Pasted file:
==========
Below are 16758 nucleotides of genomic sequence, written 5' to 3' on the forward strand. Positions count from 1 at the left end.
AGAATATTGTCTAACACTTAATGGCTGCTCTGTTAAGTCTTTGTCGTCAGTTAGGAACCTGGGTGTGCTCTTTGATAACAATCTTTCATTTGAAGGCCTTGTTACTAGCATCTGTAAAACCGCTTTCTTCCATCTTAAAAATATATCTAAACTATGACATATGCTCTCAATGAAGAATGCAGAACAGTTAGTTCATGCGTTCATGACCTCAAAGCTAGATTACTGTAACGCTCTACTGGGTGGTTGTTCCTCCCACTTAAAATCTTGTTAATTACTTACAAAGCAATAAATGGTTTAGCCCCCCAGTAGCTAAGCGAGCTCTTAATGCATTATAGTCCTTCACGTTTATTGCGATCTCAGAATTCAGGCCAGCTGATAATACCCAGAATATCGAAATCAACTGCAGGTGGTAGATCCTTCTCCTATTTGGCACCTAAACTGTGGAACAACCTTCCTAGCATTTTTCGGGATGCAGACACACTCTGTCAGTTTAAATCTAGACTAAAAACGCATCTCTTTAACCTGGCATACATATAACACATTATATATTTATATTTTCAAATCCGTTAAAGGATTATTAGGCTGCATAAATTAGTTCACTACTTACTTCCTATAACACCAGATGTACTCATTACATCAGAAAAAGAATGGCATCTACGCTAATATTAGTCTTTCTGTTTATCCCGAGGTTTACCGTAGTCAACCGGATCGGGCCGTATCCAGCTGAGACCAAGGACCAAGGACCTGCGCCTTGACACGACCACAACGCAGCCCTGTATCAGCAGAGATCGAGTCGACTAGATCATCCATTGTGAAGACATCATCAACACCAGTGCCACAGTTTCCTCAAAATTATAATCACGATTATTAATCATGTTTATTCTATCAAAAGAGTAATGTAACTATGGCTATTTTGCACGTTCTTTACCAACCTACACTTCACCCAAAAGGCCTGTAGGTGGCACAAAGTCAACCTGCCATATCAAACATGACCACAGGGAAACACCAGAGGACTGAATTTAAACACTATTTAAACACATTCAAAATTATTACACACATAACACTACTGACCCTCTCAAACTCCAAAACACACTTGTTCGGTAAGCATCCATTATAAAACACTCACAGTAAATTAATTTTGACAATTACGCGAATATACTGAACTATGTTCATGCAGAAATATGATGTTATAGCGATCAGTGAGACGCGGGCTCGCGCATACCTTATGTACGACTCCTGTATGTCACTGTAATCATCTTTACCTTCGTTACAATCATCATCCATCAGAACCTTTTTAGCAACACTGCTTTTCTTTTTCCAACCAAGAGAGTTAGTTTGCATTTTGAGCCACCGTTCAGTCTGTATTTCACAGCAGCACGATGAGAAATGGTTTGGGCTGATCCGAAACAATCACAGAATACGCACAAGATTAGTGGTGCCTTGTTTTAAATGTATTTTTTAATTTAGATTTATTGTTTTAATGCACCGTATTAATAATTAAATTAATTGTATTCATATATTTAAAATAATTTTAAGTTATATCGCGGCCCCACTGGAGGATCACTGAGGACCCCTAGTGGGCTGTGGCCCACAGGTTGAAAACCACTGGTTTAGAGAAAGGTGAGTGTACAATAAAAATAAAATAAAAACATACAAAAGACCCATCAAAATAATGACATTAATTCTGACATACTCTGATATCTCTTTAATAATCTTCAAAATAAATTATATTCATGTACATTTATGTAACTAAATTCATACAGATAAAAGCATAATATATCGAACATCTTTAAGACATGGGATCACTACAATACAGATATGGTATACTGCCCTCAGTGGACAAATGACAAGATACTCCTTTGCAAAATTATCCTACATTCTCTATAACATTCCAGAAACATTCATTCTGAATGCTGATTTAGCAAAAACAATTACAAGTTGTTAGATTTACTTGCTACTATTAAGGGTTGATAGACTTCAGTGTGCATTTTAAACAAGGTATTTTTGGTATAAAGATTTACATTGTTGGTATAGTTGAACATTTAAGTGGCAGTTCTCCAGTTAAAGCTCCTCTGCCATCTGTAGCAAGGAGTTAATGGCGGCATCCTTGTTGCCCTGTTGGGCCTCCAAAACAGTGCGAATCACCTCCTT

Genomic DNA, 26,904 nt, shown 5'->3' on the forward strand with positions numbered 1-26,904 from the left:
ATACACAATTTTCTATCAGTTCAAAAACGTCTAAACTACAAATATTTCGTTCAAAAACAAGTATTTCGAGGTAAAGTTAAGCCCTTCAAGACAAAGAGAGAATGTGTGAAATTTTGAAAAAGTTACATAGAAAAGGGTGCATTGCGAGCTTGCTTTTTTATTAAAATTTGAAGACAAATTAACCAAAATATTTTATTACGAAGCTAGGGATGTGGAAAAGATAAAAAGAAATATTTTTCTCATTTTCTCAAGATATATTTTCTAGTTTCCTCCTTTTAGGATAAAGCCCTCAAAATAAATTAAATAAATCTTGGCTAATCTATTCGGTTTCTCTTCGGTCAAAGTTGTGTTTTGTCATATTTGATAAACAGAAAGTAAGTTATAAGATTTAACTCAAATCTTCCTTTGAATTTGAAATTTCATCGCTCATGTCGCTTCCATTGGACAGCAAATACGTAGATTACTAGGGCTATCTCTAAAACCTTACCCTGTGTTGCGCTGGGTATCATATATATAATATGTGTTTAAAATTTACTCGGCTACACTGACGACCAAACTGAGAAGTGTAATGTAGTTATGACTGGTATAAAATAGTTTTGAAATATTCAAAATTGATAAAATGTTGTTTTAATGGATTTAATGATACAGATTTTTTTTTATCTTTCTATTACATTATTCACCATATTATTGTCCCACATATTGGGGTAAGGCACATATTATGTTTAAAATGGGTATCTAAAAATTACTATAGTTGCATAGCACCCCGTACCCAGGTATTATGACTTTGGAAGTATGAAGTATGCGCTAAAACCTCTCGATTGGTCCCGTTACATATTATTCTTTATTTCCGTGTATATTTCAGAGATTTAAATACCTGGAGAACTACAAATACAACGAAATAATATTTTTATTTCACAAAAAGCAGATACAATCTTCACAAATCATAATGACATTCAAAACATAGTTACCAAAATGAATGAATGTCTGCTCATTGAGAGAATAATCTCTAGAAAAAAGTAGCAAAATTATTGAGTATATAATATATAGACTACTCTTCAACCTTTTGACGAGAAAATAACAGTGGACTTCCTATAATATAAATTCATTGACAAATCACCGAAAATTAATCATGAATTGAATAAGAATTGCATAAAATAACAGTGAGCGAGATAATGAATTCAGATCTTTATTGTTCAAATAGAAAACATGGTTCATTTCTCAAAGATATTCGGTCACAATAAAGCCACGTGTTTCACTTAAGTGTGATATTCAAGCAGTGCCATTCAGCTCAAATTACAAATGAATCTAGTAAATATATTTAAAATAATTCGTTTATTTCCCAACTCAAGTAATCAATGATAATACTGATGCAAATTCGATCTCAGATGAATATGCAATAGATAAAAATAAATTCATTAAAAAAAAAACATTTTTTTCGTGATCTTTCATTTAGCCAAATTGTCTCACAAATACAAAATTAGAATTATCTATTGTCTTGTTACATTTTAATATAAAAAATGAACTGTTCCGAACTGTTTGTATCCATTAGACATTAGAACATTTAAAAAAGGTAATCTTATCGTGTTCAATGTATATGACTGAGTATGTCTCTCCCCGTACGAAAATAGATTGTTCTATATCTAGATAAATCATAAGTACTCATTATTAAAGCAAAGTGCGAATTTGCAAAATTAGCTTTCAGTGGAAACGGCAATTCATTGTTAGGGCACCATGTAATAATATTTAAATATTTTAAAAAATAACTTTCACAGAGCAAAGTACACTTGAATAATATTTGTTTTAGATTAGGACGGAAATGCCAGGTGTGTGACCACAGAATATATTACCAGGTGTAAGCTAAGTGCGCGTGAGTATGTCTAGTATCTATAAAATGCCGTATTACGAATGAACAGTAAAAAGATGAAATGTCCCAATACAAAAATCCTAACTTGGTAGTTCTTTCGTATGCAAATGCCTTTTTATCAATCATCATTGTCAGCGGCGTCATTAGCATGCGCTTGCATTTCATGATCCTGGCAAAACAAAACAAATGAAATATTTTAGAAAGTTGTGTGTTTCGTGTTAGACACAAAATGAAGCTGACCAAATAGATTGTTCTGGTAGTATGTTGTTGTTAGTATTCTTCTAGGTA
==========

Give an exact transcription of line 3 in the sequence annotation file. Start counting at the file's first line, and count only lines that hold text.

Genomic DNA, 26,904 nt, shown 5'->3' on the forward strand with positions numbered 1-26,904 from the left: